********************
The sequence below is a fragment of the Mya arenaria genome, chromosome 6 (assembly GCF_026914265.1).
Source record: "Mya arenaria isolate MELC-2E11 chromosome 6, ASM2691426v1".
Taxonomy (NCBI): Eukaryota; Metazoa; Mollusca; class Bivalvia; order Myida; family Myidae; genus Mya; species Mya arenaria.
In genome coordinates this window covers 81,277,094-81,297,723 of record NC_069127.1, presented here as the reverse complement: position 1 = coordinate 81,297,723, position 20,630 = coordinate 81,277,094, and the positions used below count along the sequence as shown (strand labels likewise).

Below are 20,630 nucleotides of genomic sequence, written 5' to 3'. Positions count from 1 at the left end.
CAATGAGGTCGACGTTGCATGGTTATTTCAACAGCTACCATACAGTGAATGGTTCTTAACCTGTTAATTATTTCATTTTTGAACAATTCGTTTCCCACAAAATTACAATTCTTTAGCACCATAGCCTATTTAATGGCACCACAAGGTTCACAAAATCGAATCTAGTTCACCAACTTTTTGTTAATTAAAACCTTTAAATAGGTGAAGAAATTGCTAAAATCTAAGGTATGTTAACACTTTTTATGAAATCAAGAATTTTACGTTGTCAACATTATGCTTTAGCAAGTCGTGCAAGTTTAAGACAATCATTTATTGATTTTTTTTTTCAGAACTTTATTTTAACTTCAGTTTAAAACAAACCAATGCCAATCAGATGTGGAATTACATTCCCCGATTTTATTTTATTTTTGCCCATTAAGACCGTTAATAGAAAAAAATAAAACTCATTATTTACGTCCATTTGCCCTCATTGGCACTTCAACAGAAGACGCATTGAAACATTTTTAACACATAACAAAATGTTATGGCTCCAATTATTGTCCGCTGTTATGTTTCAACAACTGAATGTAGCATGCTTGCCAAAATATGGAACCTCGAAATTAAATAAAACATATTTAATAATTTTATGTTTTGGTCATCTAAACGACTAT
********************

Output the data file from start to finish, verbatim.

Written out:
The sequence below is a fragment of the Mya arenaria genome, chromosome 6 (assembly GCF_026914265.1).
Source record: "Mya arenaria isolate MELC-2E11 chromosome 6, ASM2691426v1".
Taxonomy (NCBI): Eukaryota; Metazoa; Mollusca; class Bivalvia; order Myida; family Myidae; genus Mya; species Mya arenaria.
In genome coordinates this window covers 81,277,094-81,297,723 of record NC_069127.1, presented here as the reverse complement: position 1 = coordinate 81,297,723, position 20,630 = coordinate 81,277,094, and the positions used below count along the sequence as shown (strand labels likewise).

Below are 20,630 nucleotides of genomic sequence, written 5' to 3'. Positions count from 1 at the left end.
CAATGAGGTCGACGTTGCATGGTTATTTCAACAGCTACCATACAGTGAATGGTTCTTAACCTGTTAATTATTTCATTTTTGAACAATTCGTTTCCCACAAAATTACAATTCTTTAGCACCATAGCCTATTTAATGGCACCACAAGGTTCACAAAATCGAATCTAGTTCACCAACTTTTTGTTAATTAAAACCTTTAAATAGGTGAAGAAATTGCTAAAATCTAAGGTATGTTAACACTTTTTATGAAATCAAGAATTTTACGTTGTCAACATTATGCTTTAGCAAGTCGTGCAAGTTTAAGACAATCATTTATTGATTTTTTTTTTCAGAACTTTATTTTAACTTCAGTTTAAAACAAACCAATGCCAATCAGATGTGGAATTACATTCCCCGATTTTATTTTATTTTTGCCCATTAAGACCGTTAATAGAAAAAAATAAAACTCATTATTTACGTCCATTTGCCCTCATTGGCACTTCAACAGAAGACGCATTGAAACATTTTTAACACATAACAAAATGTTATGGCTCCAATTATTGTCCGCTGTTATGTTTCAACAACTGAATGTAGCATGCTTGCCAAAATATGGAACCTCGAAATTAAATAAAACATATTTAATAATTTTATGTTTTGGTCATCTAAACGACTAT